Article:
Boy (10) thought it was okay to kill his neo-Nazi father
A ten-year-old boy who used a snub-nosed revolver to shoot his neo-Nazi father in the head "thought that what he was doing was right" and therefore "cannot be held responsible" for the crime of murder, his attorneys have claimed.
Joseph Hall went on trial accused of killing his father, Jeff, who had been asleep on the sofa of his family home in Riverside County, California when the fatal shot was fired in the early hours of May 1 last year.
The child was cowering under his duvet when police arrived, with a still-warm .357 revolver under his bed.
He swiftly confessed to the killing, saying he wanted to end a cycle of physical abuse. "This father and son thing had to come to an end," he told detectives.
Now 12, Joseph is said by his defence to have been suffering neurological and psychological difficulties as well as repeated beatings in the home, which he shared with a stepmother and four siblings.
"He's been conditioned to violence," Joseph's lawyer Matthew Hardy said.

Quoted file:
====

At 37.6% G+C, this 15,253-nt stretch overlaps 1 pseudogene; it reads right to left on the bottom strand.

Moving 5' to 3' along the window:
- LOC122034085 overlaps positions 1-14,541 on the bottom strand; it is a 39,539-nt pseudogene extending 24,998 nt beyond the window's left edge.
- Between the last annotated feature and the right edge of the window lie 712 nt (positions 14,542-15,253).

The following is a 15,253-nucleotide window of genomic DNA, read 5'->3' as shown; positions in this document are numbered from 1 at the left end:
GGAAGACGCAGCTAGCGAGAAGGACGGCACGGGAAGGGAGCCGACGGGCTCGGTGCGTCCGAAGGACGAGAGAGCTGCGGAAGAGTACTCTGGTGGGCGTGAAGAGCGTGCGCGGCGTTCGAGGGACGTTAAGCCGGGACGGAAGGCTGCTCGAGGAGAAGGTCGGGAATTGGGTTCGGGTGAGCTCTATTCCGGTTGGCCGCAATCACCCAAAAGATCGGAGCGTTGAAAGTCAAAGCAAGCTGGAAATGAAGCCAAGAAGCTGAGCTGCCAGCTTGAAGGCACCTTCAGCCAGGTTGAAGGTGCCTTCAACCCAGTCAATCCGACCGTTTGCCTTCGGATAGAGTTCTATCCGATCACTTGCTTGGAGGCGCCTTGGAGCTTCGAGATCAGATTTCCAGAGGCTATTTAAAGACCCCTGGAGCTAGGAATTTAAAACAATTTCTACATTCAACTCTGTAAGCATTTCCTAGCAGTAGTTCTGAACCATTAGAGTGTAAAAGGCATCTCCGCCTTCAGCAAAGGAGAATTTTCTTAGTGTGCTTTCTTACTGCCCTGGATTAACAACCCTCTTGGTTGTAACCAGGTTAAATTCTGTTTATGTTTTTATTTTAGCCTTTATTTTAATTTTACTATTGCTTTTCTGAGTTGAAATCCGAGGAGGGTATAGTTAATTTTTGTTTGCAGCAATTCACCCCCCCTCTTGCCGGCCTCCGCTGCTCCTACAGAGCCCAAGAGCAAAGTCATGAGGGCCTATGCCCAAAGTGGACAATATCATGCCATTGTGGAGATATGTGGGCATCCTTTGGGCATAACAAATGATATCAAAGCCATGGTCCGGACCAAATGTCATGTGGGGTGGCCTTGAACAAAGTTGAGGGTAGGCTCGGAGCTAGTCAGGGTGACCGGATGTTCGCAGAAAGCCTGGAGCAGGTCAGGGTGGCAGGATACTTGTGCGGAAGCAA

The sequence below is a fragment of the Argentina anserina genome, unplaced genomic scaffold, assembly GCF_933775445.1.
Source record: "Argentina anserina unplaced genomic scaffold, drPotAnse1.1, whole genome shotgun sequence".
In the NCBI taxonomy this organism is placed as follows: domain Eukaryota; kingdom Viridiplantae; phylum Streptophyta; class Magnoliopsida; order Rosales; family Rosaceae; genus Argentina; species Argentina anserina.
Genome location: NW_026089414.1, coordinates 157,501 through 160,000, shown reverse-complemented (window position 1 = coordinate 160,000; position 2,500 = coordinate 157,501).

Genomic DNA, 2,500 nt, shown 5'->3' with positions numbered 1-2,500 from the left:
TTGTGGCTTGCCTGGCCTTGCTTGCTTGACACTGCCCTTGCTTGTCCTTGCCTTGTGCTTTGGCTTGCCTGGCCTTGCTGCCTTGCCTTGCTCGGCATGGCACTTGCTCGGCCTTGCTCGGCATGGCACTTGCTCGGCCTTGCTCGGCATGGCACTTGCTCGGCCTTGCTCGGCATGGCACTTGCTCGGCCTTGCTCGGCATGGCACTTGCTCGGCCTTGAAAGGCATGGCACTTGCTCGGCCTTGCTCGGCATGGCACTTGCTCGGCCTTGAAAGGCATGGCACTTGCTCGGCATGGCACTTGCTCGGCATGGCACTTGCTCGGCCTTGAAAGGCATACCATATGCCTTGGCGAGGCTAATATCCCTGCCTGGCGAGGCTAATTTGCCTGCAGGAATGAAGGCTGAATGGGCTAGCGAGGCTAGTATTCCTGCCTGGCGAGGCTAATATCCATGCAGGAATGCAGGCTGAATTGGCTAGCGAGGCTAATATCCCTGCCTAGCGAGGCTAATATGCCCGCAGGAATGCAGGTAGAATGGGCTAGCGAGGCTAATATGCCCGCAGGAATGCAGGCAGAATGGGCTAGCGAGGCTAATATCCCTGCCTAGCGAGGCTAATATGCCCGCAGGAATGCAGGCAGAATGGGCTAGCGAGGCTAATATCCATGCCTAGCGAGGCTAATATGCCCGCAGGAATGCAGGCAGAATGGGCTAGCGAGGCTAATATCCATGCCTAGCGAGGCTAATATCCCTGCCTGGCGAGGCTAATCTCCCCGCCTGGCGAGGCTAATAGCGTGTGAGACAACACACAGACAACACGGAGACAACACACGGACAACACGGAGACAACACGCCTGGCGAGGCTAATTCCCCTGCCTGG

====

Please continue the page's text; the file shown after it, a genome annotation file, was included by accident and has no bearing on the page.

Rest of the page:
"You have to ask yourself: Did this kid really know that this act was wrong based on all those things?
"He thought what he was doing was right, and while that may be hard for other people to understand, in his mind, in a child's mind, if he thought it was right, or at least didn't think it was wrong, then he cannot be held responsible."
Like many juvenile cases, his trial will be presided over by a judge who, in the absence of a jury, must decide whether the child is guilty or innocent.
If convicted of murder, Joseph could be held in custody until the age of 25.
The case will shed light on the National Socialist Movement, a small but noisy far-right organisation which aims to expel Jews and non-white citizens from the US. Jeff Hall, an unemployed plumber, was one of its most prominent members.
Despite his age, Joseph had been allowed to join his father on night-time patrols of the Mexican border. Armed, and wearing night-vision goggles and combat gear, they attempted to detain illegal immigrants.
He had a history of violence, and was expelled from several schools, on one occasion for attempting to strangle a teacher with a telephone cord.
Prosecutor Michael Soccio admitted there was a "sweet side" to the child. But he argued that the killing was deliberate and premeditated.
"It was carried out in a cold, killing fashion," he told reporters. "It is a murder." (© Independent News Service)